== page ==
Constantin DaicoviciuConstantin Daicoviciu (; February 22, 1898 – May 27, 1973) was a Romanian historian and archaeologist, professor at the University of Cluj, and titular member of the Romanian Academy.
He was born in Căvăran, at the time in Austria-Hungary, now in Romania. His father Damaschin was a Romanian Orthodox religion teacher, while his mother Sofia (''née'' Drăgan) was the orphaned daughter of the village schoolteacher. After finishing primary school in Căvăran, he attended the state high school in Lugoj from 1909 to 1916. Following a stint in the Austro-Hungarian Army during World War I, he entered the University of Cluj in the autumn of 1918.
From 1923 to 1968 he was a faculty member of the University of Cluj, advancing to associate professor in 1932 and full professor in 1938. After Northern Transylvania (including the city of Cluj) was transferred to Hungary in the wake of the Second Vienna Award of August 1940, Daicoviciu moved to the University of Sibiu, where he was dean of the philology department in 1940–41.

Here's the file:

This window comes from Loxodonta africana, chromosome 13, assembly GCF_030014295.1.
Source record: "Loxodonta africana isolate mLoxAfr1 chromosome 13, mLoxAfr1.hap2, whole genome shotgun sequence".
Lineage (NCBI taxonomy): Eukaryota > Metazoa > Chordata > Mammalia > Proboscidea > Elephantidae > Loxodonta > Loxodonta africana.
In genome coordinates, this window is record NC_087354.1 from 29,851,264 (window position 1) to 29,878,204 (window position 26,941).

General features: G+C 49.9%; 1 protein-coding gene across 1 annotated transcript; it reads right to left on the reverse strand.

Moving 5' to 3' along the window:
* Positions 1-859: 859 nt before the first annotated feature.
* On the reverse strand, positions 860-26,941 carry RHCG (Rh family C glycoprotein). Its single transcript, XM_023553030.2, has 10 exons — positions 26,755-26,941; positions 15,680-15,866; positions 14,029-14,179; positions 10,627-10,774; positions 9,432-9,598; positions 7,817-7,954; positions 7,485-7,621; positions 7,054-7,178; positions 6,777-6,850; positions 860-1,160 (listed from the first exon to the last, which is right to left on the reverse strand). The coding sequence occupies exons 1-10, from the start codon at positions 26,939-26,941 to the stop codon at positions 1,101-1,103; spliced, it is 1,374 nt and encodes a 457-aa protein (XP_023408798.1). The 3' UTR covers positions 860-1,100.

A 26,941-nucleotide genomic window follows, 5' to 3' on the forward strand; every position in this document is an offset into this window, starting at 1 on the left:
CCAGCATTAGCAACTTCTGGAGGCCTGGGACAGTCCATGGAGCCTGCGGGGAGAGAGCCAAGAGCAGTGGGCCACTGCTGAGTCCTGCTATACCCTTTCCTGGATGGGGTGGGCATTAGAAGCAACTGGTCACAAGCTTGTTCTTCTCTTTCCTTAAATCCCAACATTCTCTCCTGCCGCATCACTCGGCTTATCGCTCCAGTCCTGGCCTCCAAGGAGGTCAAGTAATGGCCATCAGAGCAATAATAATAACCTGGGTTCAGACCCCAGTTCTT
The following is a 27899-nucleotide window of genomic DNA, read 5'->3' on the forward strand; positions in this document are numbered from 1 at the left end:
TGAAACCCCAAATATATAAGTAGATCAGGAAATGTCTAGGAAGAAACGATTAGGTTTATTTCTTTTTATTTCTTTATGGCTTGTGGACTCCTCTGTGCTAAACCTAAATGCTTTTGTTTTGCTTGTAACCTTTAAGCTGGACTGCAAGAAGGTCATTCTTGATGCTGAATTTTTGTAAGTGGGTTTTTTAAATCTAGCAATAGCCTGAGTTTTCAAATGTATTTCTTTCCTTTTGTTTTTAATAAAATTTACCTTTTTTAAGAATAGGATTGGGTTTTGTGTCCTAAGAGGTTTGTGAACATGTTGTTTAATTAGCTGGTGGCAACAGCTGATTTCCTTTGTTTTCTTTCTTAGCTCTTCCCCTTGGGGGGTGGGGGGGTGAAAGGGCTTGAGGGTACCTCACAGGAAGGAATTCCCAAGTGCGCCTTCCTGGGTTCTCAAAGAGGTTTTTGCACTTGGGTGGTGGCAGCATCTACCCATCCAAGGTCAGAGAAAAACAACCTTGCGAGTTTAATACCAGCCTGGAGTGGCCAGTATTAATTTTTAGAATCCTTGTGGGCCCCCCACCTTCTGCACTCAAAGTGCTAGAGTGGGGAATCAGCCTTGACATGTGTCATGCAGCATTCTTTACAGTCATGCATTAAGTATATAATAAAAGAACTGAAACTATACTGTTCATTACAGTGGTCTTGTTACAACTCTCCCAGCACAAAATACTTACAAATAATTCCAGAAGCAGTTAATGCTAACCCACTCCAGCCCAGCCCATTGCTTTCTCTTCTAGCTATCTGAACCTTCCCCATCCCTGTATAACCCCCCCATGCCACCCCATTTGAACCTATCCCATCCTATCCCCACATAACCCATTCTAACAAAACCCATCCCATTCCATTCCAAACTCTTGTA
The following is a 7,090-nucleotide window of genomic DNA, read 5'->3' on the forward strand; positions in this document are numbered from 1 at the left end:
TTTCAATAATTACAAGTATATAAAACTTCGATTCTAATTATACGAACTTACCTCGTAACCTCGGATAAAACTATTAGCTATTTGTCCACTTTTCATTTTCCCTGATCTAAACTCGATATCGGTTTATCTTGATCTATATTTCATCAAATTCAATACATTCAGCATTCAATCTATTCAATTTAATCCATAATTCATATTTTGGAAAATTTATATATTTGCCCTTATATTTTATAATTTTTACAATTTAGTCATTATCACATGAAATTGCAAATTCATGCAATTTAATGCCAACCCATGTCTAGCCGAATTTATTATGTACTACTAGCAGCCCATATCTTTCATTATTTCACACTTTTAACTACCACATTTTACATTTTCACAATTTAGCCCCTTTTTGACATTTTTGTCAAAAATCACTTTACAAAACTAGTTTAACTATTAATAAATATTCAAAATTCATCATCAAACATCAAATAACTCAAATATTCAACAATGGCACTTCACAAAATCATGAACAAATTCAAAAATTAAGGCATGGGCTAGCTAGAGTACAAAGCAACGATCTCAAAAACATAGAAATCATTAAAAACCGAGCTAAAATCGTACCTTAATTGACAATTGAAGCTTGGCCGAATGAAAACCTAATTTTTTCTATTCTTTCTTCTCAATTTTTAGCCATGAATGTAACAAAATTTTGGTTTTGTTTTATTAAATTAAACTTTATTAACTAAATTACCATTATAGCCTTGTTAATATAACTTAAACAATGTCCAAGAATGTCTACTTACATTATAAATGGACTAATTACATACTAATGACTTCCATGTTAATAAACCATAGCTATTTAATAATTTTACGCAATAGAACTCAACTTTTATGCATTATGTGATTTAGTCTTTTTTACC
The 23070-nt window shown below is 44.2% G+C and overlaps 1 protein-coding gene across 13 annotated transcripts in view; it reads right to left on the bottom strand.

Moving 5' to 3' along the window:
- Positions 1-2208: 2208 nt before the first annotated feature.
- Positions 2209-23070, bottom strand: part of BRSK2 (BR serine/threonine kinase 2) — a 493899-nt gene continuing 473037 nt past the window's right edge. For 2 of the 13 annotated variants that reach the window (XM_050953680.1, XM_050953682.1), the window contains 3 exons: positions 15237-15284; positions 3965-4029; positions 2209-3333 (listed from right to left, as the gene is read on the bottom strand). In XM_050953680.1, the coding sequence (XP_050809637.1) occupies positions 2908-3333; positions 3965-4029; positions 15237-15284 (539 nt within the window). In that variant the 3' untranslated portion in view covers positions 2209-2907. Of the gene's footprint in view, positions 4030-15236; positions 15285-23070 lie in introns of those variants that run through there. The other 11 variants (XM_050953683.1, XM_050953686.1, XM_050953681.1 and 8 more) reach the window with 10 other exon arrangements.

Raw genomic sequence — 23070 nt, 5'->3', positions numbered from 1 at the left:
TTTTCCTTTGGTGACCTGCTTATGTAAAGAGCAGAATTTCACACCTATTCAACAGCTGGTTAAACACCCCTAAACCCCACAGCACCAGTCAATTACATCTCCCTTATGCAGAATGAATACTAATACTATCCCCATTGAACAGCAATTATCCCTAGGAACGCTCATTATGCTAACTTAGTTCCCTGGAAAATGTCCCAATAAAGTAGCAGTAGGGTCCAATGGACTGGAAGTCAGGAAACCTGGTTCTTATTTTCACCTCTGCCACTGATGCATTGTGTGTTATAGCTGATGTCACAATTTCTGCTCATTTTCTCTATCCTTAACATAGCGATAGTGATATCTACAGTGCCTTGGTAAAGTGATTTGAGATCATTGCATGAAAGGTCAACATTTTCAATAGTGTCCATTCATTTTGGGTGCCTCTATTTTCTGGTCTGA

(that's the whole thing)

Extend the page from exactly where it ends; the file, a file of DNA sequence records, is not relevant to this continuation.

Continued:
After World War II, Daicoviciu returned to Cluj, where he was rector (president) of the University of Cluj from 1957 to 1968. From 1948 to 1952 he served as Deputy in the Great National Assembly. He was elected full member of the Romanian Academy in 1955.
He was the main representative of the Daco-Romanian continuity theory that was actively promoted in Communist Romania as the accepted ethnogenesis theory of the Romanian nation. An 1978 public letter by anonymous Hungarian intellectuals claims that, in his political testament, Daicoviciu withdrew his theses, calling his theory (by the time adopted by the state in education) only hypothetical.
He married Lucia Bugnariu in 1931. Their son, (1932–1984), was also a historian.
He died in 1973 in Cluj, and was buried in the city's Hajongard Cemetery. Since his death, the commune in the Banat where he was born in bears his name. Provided by Wikipedia